Someday there will be people roaming the Earth and trolling Twitter who will not know the lyrics to every Beatles song ever recorded. They won’t have seen footage of the Fab Four landing at JFK Airport, memorized their birthdays, played “Strawberry Fields Forever” backwards on a turntable, or hated Yoko with an intensity usually reserved for psychotic dictators (until they realized Yoko’s kind of cool). These people won’t recognize the names of the individual Beatles — not even Paul McCartney!
That day has arrived.
I’m referring to the “news” last week that, after Kanye West released his single, “Only One,” featuring Sir Paul, the following sorts of tweets appeared: “I don’t know who Paul McCartney is, but Kanye is going to give this man a career w/ this new song!!” and “Who is this Paul McCartney??! He boutta blow up thanks to Kanye!!!”
Sure, most of these tweets were probably meant as a joke, much like the “Paul is Dead” hoax of yesteryear. Nonetheless, plenty of people took to social media with a vengeance, with tweets in response like, “If you don’t know who #PaulMcCartney is, you don’t deserve your ears” and “Losing hope in humanity by the minute.”
In a sense, it doesn’t really matter whether the first tweets were serious or not. What really matters is that we were all given a glimpse into a world where the Beatles might no longer be relevant. And, if the Beatles can’t remain forever relevant, what hope is there for the rest of us?
This fear, a fear so consuming to baby boomers in particular, was captured in the movie “Birdman,” which earned more 2015 Golden Globe nominations (seven) than any other film. It’s about an actor’s bid for artistic significance after having and losing pop culture glory playing the character Birdman in a superhero film franchise.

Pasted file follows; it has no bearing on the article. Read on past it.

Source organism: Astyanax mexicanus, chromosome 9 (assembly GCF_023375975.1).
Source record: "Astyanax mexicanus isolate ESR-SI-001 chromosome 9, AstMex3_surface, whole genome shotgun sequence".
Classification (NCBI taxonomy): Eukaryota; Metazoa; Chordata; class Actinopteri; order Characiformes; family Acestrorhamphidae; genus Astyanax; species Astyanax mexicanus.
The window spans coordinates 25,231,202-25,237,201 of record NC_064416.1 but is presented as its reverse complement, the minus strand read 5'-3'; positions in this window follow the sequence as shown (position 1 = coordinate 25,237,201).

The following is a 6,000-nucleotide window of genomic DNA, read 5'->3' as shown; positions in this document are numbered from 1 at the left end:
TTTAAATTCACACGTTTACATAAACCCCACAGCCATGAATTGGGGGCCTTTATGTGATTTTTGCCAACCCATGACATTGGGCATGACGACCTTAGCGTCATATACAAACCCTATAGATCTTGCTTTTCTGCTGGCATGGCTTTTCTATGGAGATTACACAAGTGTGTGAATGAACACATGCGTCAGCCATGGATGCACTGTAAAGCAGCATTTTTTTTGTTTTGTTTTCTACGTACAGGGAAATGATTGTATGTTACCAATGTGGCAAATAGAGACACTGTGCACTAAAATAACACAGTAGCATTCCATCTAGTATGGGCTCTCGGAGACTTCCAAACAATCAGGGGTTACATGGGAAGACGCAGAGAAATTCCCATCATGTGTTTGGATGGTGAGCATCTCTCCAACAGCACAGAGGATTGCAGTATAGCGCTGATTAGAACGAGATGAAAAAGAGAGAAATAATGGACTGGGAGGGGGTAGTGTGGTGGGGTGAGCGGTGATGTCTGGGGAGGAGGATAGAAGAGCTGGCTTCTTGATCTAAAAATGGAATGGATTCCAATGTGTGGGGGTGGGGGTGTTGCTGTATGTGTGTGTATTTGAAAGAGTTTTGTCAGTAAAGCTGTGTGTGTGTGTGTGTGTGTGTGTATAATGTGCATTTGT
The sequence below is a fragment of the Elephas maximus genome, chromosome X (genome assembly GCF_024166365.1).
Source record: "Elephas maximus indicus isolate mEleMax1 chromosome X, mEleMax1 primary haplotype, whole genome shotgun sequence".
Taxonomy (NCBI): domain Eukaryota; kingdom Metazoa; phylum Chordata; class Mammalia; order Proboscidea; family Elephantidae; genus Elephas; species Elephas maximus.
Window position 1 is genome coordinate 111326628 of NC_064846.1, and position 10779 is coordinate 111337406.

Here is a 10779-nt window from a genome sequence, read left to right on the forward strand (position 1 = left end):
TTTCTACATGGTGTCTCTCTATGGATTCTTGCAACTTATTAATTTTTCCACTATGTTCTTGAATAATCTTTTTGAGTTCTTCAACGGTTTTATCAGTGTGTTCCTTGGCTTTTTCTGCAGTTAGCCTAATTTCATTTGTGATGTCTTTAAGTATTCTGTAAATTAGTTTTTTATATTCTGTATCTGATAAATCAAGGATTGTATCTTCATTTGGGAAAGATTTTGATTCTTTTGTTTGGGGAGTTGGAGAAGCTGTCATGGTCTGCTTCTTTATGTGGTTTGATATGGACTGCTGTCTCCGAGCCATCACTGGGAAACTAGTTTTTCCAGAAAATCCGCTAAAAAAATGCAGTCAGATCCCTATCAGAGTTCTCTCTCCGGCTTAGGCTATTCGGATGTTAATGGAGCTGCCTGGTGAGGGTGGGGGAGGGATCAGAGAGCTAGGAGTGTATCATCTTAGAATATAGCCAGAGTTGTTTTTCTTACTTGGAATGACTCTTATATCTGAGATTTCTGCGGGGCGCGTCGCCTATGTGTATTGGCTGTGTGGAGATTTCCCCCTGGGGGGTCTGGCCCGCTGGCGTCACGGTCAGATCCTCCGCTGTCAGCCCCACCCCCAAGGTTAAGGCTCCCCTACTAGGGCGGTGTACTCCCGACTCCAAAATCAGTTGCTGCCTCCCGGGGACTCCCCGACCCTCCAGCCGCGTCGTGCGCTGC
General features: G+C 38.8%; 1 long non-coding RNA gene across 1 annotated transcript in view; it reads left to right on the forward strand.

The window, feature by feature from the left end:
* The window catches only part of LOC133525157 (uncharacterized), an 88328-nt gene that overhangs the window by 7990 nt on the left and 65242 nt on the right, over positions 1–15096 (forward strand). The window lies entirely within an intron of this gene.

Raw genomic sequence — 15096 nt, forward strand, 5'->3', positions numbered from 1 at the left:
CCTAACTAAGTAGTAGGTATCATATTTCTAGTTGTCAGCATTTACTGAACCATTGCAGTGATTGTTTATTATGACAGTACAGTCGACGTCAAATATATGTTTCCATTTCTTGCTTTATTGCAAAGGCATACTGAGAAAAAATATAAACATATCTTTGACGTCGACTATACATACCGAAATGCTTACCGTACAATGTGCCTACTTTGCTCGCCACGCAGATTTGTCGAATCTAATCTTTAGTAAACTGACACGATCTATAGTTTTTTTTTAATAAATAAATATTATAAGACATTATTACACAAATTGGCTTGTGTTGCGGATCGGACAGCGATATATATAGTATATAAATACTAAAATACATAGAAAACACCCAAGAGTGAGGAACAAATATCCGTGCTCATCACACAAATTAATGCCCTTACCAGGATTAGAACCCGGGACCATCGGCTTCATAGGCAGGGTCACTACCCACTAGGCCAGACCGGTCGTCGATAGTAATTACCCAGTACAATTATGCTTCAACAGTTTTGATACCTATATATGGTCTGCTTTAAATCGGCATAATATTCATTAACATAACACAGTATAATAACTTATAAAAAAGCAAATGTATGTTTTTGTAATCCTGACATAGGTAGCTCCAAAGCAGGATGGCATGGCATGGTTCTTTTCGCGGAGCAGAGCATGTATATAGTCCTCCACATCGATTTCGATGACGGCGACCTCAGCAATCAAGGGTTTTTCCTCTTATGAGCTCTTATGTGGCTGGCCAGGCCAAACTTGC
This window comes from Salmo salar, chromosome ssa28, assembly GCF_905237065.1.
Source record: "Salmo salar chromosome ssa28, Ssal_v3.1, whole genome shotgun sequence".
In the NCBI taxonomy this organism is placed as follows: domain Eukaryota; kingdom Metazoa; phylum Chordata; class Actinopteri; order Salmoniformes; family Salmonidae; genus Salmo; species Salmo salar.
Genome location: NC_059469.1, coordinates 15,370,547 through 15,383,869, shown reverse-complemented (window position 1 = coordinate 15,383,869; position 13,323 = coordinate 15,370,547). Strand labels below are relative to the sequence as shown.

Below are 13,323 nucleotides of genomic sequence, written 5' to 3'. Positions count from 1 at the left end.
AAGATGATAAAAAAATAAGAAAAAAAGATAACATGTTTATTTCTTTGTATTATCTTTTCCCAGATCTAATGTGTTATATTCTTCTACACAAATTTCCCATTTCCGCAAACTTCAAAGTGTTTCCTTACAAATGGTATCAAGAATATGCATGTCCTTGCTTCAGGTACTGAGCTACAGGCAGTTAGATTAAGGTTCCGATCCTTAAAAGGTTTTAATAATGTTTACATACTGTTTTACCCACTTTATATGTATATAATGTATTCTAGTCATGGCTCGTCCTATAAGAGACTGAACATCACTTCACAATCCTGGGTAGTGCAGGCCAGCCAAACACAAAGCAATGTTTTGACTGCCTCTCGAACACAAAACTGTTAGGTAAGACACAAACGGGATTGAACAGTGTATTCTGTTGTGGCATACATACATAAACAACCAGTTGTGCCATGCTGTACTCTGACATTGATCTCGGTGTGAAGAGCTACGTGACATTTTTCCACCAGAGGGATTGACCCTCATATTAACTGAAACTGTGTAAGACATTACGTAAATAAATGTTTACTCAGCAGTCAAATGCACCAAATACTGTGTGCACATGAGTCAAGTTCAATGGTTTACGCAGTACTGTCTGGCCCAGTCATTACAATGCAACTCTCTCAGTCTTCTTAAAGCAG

The actor, Riggan Thomson (Michael Keaton), who is staging a production of Raymond Carver’s “What We Talk About When We Talk About Love” on Broadway, tells his daughter Sam (Emma Stone), “This is my chance to do some work that actually means something.”
Well, Sam responds with a verbal thrashing that makes the gap in “generation gap” feel more like a chasm. With her eyes bugging out and spit nearly spraying from her mouth, she eviscerates her father with, “You’re doing this because you’re scared to death, like the rest of us, that you don’t matter. And, you know what? You’re right. You don’t. It’s not important, okay? You’re not important. Get used to it!”
Hold the popcorn and pass the defibrillator because that was a heart-stopper of a speech.
Maybe it’s also exactly what boomers need to hear.
It’s not just that we will never leave center stage unless we’re yanked off it the way “Sandman” would use the hook on bad acts at the Apollo Theater. We also desperately want younger generations to feel as passionately as we do about the cultural icons that we’ve loved and idolized since childhood, like the Beatles. Maybe, in part, it’s because we’re trying to achieve relevancy by proxy.
I’m certainly guilty of “imposing” the Beatles on younger people. I used to taunt a co-worker with, “Were you even alive when the Beatles were on ‘The Ed Sullivan Show’?” Boom!
And, I once took my son Daniel to a Paul McCartney concert at the old Boston Garden when the poor kid had a fever of 101. In my defense, how was I to know then that Paul would keep touring forever and there’d be ample opportunity for Daniel to see him another time, when his temperature was 98.6?
I’ve even managed to work the Beatles into a class I teach on the reasons why people create. But, much like the Twitterers who questioned who McCartney is, some of my students are apparently in the dark. At least two of them have referred to my first great love as “Paul McCarthy.”
So much for seeking eternal relevance.